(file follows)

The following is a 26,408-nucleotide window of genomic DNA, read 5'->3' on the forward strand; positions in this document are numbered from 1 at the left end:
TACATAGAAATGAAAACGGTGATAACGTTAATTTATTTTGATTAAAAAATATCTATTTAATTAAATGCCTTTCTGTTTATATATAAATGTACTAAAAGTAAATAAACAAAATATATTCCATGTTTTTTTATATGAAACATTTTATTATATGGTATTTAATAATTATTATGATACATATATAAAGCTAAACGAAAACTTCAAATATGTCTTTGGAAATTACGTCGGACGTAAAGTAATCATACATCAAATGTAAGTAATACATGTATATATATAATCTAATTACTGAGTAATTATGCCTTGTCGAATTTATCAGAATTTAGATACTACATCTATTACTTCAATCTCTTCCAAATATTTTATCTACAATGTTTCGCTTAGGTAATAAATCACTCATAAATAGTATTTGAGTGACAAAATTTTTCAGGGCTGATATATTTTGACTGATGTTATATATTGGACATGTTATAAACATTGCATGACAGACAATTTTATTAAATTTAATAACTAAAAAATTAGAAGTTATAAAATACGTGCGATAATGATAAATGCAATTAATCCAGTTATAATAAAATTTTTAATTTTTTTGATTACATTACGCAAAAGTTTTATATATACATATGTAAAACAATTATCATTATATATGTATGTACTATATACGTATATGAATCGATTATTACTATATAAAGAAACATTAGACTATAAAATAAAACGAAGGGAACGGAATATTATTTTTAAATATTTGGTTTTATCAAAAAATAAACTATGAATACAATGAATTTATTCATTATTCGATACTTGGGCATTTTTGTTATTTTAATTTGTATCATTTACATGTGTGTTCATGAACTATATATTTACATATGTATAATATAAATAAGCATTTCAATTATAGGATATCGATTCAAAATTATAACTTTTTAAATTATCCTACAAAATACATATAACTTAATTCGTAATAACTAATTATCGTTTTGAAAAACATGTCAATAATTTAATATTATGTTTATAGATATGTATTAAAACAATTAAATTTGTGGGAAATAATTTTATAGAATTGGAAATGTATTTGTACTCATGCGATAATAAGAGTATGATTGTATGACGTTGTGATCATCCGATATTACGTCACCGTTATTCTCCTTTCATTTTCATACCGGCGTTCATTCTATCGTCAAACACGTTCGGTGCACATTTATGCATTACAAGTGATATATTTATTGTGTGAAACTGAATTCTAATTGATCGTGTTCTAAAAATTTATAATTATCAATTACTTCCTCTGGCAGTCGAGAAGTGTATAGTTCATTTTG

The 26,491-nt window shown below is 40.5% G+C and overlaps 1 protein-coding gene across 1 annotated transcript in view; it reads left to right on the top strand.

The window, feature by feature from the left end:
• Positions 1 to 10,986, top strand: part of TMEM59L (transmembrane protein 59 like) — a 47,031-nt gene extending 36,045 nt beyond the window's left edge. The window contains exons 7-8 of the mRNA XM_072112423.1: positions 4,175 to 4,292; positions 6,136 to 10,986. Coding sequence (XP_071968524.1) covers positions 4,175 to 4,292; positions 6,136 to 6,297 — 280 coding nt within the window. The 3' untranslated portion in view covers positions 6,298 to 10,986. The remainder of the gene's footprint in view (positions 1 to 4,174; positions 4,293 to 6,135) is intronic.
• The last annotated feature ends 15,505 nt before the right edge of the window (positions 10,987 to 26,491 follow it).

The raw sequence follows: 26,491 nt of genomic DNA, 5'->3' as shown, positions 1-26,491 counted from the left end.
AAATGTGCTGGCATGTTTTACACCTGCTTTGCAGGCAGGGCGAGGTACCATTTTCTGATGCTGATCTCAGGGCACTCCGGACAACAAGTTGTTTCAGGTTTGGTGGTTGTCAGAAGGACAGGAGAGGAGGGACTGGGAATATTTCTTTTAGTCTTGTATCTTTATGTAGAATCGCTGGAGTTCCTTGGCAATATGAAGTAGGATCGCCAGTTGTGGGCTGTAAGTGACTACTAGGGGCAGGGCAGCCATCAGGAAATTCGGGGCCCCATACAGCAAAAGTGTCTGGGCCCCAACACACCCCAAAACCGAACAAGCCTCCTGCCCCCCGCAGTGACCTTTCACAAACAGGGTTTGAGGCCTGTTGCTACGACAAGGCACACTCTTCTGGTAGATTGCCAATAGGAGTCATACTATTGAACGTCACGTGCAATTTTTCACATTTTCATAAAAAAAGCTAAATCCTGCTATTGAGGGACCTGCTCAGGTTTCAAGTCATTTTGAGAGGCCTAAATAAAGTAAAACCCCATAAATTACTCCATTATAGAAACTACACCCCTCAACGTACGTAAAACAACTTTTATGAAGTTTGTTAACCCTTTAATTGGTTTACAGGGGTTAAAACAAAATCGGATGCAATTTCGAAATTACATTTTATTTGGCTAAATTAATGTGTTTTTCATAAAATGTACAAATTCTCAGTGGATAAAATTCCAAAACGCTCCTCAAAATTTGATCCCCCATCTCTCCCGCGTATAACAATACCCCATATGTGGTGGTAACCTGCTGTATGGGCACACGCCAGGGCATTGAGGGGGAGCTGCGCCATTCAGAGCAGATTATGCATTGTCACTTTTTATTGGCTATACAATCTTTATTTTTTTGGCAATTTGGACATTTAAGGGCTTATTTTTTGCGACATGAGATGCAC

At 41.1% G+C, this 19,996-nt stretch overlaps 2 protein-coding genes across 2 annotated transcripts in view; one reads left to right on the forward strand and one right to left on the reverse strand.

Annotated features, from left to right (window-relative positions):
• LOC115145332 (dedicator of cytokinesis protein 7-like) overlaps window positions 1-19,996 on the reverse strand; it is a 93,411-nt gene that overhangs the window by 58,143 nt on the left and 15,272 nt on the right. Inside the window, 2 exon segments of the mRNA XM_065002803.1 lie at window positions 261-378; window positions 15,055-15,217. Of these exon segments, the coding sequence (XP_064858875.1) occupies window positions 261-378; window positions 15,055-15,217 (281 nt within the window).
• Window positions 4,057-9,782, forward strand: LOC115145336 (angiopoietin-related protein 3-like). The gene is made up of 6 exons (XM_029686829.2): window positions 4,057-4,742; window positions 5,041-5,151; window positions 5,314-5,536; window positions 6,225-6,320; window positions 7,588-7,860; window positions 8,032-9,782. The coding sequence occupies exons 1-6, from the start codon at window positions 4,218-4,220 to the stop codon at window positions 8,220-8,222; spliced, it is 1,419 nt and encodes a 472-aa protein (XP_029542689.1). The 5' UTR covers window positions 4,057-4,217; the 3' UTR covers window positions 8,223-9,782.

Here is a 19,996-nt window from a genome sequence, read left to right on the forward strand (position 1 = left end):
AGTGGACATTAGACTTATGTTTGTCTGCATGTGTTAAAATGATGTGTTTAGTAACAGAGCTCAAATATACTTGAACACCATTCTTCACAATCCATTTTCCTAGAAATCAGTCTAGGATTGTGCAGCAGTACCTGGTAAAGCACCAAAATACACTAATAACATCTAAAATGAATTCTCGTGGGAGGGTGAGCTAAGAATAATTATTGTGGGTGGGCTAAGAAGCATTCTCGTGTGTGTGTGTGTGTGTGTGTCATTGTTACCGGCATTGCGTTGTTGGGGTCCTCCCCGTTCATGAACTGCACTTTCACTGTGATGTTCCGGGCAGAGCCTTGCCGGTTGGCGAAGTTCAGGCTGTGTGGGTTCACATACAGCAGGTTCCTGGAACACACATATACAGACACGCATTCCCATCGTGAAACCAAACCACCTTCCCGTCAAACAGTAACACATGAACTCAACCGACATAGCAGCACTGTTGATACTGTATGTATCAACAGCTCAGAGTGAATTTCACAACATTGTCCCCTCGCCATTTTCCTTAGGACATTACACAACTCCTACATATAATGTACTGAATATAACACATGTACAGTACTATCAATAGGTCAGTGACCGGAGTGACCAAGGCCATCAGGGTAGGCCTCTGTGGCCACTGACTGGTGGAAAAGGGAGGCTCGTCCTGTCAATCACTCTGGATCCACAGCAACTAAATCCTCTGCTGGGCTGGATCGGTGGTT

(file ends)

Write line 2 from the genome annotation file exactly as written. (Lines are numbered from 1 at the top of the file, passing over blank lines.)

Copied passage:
TACATAGAAATGAAAACGGTGATAACGTTAATTTATTTTGATTAAAAAATATCTATTTAATTAAATGCCTTTCTGTTTATATATAAATGTACTAAAAGTAAATAAACAAAATATATTCCATGTTTTTTTATATGAAACATTTTATTATATGGTATTTAATAATTATTATGATACATATATAAAGCTAAACGAAAACTTCAAATATGTCTTTGGAAATTACGTCGGACGTAAAGTAATCATACATCAAATGTAAGTAATACATGTATATATATAATCTAATTACTGAGTAATTATGCCTTGTCGAATTTATCAGAATTTAGATACTACATCTATTACTTCAATCTCTTCCAAATATTTTATCTACAATGTTTCGCTTAGGTAATAAATCACTCATAAATAGTATTTGAGTGACAAAATTTTTCAGGGCTGATATATTTTGACTGATGTTATATATTGGACATGTTATAAACATTGCATGACAGACAATTTTATTAAATTTAATAACTAAAAAATTAGAAGTTATAAAATACGTGCGATAATGATAAATGCAATTAATCCAGTTATAATAAAATTTTTAATTTTTTTGATTACATTACGCAAAAGTTTTATATATACATATGTAAAACAATTATCATTATATATGTATGTACTATATACGTATATGAATCGATTATTACTATATAAAGAAACATTAGACTATAAAATAAAACGAAGGGAACGGAATATTATTTTTAAATATTTGGTTTTATCAAAAAATAAACTATGAATACAATGAATTTATTCATTATTCGATACTTGGGCATTTTTGTTATTTTAATTTGTATCATTTACATGTGTGTTCATGAACTATATATTTACATATGTATAATATAAATAAGCATTTCAATTATAGGATATCGATTCAAAATTATAACTTTTTAAATTATCCTACAAAATACATATAACTTAATTCGTAATAACTAATTATCGTTTTGAAAAACATGTCAATAATTTAATATTATGTTTATAGATATGTATTAAAACAATTAAATTTGTGGGAAATAATTTTATAGAATTGGAAATGTATTTGTACTCATGCGATAATAAGAGTATGATTGTATGACGTTGTGATCATCCGATATTACGTCACCGTTATTCTCCTTTCATTTTCATACCGGCGTTCATTCTATCGTCAAACACGTTCGGTGCACATTTATGCATTACAAGTGATATATTTATTGTGTGAAACTGAATTCTAATTGATCGTGTTCTAAAAATTTATAATTATCAATTACTTCCTCTGGCAGTCGAGAAGTGTATAGTTCATTTTG